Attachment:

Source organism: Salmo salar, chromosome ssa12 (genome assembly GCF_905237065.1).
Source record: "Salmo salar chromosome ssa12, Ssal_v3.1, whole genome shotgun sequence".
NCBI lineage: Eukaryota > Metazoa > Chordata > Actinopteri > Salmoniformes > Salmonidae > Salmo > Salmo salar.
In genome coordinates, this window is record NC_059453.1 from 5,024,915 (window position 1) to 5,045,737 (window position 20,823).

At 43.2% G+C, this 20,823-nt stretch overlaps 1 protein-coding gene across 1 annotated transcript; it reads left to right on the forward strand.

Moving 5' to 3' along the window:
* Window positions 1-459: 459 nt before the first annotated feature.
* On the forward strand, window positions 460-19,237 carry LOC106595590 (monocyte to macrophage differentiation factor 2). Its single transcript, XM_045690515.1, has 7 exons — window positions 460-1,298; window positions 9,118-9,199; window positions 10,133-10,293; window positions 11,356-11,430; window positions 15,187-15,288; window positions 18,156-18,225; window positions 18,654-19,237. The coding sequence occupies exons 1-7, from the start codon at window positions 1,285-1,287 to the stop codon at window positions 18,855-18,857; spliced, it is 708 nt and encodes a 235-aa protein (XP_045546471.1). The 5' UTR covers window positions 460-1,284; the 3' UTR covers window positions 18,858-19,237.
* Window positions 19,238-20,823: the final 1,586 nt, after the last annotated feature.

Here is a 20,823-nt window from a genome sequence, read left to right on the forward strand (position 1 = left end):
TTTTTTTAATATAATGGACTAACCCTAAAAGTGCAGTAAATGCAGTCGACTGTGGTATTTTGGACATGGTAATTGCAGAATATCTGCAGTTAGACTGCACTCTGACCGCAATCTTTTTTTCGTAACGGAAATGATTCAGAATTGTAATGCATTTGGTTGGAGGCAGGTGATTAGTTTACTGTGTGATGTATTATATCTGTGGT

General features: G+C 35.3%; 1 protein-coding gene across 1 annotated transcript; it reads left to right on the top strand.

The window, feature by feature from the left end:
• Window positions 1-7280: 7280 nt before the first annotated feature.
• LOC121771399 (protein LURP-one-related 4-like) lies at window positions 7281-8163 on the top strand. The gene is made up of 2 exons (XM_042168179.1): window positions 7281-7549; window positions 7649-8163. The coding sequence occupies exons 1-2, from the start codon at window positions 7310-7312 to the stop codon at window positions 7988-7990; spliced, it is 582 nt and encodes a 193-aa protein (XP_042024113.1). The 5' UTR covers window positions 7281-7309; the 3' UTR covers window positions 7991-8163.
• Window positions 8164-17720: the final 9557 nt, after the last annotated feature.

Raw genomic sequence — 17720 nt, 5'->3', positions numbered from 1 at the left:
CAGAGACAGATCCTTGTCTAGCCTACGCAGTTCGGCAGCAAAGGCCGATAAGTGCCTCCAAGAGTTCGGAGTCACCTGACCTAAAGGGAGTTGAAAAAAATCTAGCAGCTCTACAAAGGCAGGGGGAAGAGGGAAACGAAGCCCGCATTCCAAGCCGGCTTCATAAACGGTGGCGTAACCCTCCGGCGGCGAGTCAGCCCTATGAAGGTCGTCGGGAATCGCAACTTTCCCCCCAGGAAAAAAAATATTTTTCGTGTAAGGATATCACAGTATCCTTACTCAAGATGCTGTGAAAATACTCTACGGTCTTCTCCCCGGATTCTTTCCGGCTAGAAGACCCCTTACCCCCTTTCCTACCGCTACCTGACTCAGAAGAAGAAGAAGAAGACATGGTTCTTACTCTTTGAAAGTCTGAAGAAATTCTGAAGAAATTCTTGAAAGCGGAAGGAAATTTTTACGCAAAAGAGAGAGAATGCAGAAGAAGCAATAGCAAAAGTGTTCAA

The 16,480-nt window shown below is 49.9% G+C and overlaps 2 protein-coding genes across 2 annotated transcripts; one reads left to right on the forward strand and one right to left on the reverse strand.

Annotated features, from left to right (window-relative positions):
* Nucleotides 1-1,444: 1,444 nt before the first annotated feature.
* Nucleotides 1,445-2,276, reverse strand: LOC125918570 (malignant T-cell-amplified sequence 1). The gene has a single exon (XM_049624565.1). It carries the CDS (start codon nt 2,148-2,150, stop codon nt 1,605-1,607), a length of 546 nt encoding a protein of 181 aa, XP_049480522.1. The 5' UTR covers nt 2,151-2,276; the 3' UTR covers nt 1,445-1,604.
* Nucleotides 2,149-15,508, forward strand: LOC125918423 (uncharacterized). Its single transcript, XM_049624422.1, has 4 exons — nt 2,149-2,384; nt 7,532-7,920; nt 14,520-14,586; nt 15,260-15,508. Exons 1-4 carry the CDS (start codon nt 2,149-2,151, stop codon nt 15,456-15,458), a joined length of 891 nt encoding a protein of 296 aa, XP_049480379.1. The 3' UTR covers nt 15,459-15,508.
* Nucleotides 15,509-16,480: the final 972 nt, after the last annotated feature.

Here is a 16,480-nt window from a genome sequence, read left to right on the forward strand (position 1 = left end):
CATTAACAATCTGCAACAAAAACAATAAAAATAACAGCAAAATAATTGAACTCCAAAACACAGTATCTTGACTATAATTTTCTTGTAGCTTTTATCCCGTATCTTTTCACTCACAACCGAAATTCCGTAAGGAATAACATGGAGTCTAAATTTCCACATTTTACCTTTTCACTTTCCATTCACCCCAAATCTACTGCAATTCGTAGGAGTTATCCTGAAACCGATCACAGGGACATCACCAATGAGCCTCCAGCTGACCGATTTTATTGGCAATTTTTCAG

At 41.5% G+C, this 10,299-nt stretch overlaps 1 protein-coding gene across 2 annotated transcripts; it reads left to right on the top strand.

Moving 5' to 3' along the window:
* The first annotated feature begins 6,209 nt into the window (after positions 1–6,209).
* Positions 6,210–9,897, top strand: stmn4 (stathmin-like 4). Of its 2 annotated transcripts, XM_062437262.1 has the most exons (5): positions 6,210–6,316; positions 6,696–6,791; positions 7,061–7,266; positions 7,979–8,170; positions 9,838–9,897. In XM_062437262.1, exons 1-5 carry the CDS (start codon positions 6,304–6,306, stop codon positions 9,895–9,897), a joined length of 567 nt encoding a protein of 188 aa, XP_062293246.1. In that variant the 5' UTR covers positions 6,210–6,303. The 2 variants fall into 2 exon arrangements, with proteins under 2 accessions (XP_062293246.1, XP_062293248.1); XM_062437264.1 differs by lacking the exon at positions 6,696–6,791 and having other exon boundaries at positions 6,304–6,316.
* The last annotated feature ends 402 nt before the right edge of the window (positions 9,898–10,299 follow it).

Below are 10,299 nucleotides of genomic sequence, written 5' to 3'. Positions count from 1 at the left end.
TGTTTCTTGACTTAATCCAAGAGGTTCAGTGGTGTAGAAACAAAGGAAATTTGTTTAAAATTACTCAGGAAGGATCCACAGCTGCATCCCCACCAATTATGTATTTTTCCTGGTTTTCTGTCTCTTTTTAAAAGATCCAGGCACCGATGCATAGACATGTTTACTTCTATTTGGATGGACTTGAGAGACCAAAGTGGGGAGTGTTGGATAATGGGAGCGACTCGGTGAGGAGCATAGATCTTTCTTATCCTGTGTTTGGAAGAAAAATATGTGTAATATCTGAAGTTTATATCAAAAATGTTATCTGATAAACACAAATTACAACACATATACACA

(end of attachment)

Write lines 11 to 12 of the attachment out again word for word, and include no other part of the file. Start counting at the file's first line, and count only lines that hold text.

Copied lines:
TTTTTTTAATATAATGGACTAACCCTAAAAGTGCAGTAAATGCAGTCGACTGTGGTATTTTGGACATGGTAATTGCAGAATATCTGCAGTTAGACTGCACTCTGACCGCAATCTTTTTTTCGTAACGGAAATGATTCAGAATTGTAATGCATTTGGTTGGAGGCAGGTGATTAGTTTACTGTGTGATGTATTATATCTGTGGT

General features: G+C 35.3%; 1 protein-coding gene across 1 annotated transcript; it reads left to right on the top strand.